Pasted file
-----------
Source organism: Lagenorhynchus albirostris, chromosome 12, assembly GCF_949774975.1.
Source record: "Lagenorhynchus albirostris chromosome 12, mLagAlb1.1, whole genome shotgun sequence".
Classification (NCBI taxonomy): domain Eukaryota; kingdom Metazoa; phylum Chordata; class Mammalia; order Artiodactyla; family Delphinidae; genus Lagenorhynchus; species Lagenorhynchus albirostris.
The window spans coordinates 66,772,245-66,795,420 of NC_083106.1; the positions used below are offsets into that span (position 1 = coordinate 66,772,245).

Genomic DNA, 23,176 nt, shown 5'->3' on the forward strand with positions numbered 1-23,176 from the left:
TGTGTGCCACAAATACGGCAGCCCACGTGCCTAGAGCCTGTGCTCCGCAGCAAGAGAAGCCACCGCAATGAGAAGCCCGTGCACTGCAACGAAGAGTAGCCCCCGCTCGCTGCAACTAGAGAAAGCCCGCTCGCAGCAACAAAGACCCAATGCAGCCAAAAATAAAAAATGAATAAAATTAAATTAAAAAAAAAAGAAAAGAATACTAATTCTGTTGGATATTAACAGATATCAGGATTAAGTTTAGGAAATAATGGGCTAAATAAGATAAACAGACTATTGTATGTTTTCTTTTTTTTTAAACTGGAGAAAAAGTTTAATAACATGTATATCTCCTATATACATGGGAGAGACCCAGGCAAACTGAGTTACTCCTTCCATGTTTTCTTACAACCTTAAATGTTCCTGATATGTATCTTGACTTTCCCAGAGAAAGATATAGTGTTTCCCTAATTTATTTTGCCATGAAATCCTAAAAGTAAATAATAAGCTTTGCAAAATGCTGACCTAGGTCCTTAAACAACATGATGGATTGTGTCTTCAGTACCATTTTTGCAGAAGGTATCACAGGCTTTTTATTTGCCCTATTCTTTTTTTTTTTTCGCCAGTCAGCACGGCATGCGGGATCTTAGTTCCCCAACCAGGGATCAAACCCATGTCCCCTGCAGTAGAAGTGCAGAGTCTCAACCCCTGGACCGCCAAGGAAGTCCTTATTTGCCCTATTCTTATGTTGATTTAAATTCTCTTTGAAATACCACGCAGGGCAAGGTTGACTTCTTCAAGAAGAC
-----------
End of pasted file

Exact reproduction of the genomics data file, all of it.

Source organism: Lagenorhynchus albirostris, chromosome 12, assembly GCF_949774975.1.
Source record: "Lagenorhynchus albirostris chromosome 12, mLagAlb1.1, whole genome shotgun sequence".
Classification (NCBI taxonomy): domain Eukaryota; kingdom Metazoa; phylum Chordata; class Mammalia; order Artiodactyla; family Delphinidae; genus Lagenorhynchus; species Lagenorhynchus albirostris.
The window spans coordinates 66,772,245-66,795,420 of NC_083106.1; the positions used below are offsets into that span (position 1 = coordinate 66,772,245).

Genomic DNA, 23,176 nt, shown 5'->3' on the forward strand with positions numbered 1-23,176 from the left:
TGTGTGCCACAAATACGGCAGCCCACGTGCCTAGAGCCTGTGCTCCGCAGCAAGAGAAGCCACCGCAATGAGAAGCCCGTGCACTGCAACGAAGAGTAGCCCCCGCTCGCTGCAACTAGAGAAAGCCCGCTCGCAGCAACAAAGACCCAATGCAGCCAAAAATAAAAAATGAATAAAATTAAATTAAAAAAAAAAGAAAAGAATACTAATTCTGTTGGATATTAACAGATATCAGGATTAAGTTTAGGAAATAATGGGCTAAATAAGATAAACAGACTATTGTATGTTTTCTTTTTTTTTAAACTGGAGAAAAAGTTTAATAACATGTATATCTCCTATATACATGGGAGAGACCCAGGCAAACTGAGTTACTCCTTCCATGTTTTCTTACAACCTTAAATGTTCCTGATATGTATCTTGACTTTCCCAGAGAAAGATATAGTGTTTCCCTAATTTATTTTGCCATGAAATCCTAAAAGTAAATAATAAGCTTTGCAAAATGCTGACCTAGGTCCTTAAACAACATGATGGATTGTGTCTTCAGTACCATTTTTGCAGAAGGTATCACAGGCTTTTTATTTGCCCTATTCTTTTTTTTTTTTCGCCAGTCAGCACGGCATGCGGGATCTTAGTTCCCCAACCAGGGATCAAACCCATGTCCCCTGCAGTAGAAGTGCAGAGTCTCAACCCCTGGACCGCCAAGGAAGTCCTTATTTGCCCTATTCTTATGTTGATTTAAATTCTCTTTGAAATACCACGCAGGGCAAGGTTGACTTCTTCAAGAAGAC